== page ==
Though even speech before action is better than speech without action.

Few things annoy quite like the one who speaks endlessly of his brilliance and yet never bothers to truly shine.

I dare you to show me your heart.

Show me in words, show me in deeds, choose your weapons with care but show me your heart.

I dare you.

We all dare you, though some people who issue that dare don’t really mean it.

They just want you to do it first so they don’t have to.

Perhaps that’s why when we strip our souls naked some people retreat and scream and call the authorities.

Not because what you did was in any way wrong.

Not even because they were horrified and repulsed by what they saw when you exposed yourself.

They fled and demanded that a stop be put to it because they were terrified that they would be expected to follow your example.

They were afraid that they would be next.

Perhaps this is why some of those who hide behind masks are at their most vicious when one is at their most vulnerable.

They hope to shame these naked souls into putting some damn clothes on.

They chill the conversation so they can feel more comfortable in their numerous layers.

How much harder it would be for them should the atmosphere warm, that they would be left sweating and chafing and yet refusing to expose their skins, their flaws, their scars to the rest of us.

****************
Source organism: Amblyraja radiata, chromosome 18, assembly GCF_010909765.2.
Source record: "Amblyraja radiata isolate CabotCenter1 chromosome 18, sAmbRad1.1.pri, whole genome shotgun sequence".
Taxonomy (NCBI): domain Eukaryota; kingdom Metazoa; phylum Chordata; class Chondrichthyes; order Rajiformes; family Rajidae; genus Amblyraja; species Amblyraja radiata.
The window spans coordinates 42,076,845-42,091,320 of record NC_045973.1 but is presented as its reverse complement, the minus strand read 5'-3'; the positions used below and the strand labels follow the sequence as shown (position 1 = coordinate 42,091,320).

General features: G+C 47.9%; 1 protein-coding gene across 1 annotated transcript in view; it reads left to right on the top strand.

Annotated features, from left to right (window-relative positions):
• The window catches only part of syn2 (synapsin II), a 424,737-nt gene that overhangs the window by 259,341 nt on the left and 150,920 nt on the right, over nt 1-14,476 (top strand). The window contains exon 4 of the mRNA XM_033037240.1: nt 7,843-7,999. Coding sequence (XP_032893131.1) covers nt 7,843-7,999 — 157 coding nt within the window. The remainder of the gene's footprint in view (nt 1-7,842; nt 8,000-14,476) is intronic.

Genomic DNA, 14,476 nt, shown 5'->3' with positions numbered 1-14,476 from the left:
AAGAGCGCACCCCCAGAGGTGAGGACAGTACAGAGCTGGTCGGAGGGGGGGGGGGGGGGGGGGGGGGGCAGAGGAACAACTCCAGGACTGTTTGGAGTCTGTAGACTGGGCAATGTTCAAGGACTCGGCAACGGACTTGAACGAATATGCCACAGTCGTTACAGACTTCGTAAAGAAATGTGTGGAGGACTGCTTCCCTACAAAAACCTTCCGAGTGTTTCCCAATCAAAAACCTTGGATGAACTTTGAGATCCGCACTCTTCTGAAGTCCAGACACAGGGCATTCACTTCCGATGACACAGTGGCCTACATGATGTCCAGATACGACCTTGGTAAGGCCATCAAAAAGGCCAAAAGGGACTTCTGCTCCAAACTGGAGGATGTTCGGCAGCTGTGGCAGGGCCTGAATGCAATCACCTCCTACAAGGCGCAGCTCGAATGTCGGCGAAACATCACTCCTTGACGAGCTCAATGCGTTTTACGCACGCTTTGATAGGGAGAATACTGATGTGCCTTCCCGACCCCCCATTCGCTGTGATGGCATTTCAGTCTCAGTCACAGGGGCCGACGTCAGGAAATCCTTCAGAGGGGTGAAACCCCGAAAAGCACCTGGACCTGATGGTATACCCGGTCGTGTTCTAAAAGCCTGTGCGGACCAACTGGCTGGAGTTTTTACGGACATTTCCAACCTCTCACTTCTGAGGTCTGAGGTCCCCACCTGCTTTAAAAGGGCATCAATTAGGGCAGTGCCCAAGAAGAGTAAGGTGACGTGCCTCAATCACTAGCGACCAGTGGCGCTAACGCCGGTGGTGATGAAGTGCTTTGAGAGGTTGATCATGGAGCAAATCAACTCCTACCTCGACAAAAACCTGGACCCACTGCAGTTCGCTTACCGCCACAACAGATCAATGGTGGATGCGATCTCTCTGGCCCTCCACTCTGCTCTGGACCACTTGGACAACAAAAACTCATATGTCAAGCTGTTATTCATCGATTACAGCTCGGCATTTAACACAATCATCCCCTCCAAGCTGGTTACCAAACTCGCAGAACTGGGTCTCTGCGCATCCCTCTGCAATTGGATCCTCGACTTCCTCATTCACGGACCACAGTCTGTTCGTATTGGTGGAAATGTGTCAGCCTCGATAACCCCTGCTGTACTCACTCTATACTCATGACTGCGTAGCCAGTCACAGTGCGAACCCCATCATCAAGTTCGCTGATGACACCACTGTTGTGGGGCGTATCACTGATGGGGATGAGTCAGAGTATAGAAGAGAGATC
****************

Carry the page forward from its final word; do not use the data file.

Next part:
So they swath themselves in wool and tweed and decry our lack of modesty in this our modern age.

We are under no obligation to listen to them.

There are ways to warm ourselves in this still cold world.

Unlike a body, a soul can be both armored and naked, exposed yet invulnerable, unstoppable.

Stand firmly in your sense of self and no one can topple you from your position.

Be flexible enough to move as the occasion requires, and dance to the rhythms of your heart, and the blows will never be close enough to land.

No one is ever free from being criticized by someone out there.

Act, and you will be told by someone that you took the wrong action.

Do nothing, and another will shame you for your apathy.

Therefore, the only voice you can truly rely on is your own.

But how can you be sure the voice you hear in your head is truly your own?

The entire process of learning to function in our society requires that we admit the thoughts of others into our head.

If we are to speak and be heard, we must make room in our heads for words we didn’t invent ourselves.